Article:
Rise in calls about forced marriage

CALLS to an abuse helpline have gone up since legislation was passed concerning forced marriages in Scotland.

Around 50 callers, six of them men, have called the Scottish Domestic Abuse and Forced Marriage Helpline since the Forced Marriage etc (Protection and Jurisdiction) (Scotland) Act came into force in Scotland on November 28 last year.

Seven of the calls were from people who were calling relating distinctively to forced marriage and of those two were from men who were undergoing stress and anxiety relating to a forced marriage.

The number shows a significant increase in the number of calls taken from people from black and minority ethnic backgrounds before the law was introduced.

And the advice sought was specifically about being forced into a marriage or about their legal rights, fear of repercussions from family members and situations where families have withheld passports or marriage papers from women.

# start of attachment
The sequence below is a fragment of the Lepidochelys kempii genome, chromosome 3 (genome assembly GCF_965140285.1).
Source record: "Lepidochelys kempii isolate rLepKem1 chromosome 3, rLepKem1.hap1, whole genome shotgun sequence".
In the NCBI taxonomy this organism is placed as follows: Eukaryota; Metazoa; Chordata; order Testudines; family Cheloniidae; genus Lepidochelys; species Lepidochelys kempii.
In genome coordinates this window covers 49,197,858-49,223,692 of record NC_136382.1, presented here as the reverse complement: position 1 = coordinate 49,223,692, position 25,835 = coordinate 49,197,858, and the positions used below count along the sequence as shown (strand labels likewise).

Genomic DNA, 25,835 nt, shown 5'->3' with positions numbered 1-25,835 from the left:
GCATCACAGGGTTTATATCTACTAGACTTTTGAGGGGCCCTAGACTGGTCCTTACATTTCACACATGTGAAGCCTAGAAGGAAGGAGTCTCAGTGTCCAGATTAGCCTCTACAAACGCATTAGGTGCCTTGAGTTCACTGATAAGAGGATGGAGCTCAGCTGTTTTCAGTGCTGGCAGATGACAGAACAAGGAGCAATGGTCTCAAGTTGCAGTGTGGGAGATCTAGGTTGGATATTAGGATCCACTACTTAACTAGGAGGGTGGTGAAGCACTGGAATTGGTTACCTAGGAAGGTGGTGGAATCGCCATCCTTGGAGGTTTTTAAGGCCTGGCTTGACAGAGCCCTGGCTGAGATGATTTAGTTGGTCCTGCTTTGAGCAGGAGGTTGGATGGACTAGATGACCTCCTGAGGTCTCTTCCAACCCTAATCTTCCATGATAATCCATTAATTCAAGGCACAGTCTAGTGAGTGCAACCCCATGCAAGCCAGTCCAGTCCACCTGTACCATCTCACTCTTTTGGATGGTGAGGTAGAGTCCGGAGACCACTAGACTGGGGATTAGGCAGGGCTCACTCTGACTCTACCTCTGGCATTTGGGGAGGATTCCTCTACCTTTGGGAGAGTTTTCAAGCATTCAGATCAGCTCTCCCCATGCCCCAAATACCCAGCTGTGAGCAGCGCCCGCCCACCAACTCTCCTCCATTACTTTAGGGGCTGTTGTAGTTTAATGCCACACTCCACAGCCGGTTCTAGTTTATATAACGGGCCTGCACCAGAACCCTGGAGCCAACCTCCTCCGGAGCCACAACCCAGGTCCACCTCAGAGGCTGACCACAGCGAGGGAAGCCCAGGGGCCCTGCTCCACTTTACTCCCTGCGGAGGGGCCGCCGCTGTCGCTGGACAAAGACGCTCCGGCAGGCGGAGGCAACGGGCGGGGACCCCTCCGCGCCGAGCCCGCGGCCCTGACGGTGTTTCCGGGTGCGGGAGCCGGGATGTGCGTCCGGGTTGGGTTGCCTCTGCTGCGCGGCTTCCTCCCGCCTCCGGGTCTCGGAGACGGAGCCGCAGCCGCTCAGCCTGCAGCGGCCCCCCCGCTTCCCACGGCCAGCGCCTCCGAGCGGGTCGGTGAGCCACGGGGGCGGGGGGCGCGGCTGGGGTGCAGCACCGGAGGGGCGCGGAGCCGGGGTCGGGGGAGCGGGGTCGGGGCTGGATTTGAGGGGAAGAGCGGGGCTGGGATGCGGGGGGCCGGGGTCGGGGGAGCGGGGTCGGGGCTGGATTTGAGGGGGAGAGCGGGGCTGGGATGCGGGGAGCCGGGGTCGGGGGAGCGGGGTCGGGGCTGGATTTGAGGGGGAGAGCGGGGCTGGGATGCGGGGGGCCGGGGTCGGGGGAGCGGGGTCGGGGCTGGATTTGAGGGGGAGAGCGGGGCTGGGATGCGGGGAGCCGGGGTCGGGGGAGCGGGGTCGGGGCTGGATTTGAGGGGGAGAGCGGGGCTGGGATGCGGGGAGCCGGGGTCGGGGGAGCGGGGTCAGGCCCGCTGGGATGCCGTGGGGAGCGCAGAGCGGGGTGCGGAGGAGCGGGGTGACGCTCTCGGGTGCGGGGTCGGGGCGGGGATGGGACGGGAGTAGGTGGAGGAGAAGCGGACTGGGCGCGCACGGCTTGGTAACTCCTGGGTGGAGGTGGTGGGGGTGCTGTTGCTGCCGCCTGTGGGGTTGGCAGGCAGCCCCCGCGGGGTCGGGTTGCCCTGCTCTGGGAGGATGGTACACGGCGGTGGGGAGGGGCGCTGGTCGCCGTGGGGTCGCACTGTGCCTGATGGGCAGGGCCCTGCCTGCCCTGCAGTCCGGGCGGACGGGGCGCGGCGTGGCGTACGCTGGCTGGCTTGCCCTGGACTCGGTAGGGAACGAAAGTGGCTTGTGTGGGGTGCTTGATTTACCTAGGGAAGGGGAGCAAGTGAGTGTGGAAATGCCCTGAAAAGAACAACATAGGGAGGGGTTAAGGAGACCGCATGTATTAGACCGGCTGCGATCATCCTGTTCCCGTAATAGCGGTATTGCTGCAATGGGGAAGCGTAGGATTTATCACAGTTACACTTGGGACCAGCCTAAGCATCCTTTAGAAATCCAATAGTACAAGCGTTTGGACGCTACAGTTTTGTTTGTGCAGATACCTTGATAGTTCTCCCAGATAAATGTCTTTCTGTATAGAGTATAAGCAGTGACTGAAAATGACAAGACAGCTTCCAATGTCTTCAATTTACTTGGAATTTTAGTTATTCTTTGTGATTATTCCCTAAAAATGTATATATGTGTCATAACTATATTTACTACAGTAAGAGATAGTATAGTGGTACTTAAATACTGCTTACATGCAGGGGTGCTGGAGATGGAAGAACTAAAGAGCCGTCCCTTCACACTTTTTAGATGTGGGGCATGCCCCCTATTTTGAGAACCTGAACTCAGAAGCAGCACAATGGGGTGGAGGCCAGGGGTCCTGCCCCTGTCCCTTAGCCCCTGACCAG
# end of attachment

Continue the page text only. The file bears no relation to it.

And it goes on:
Liz Kelly, head of training at the Scottish Domestic Abuse Helpline, said: “Since the introduction of the new legislation at the end of last year, there’s been a marked increase in the number of calls from women and men who identified themselves as being from black and minority ethnic backgrounds and we’ve actually had seven calls from people who are currently experiencing the trauma of being forced into a marriage.

“Many of the callers requested advice relating to their current situation where they fear being forced into a marriage while others requested information on their legal stance and tights, how to get passports or marriage papers back from family members who were with-holding them or what to do when asked to go abroad.

“Even though the legislation is still in its early stages, there’s definitely a pattern emerging which suggests that both men and women that are being forced into marriage or are from black and minority ethnic have seen or heard about the new legislation and are contacting the helpline”.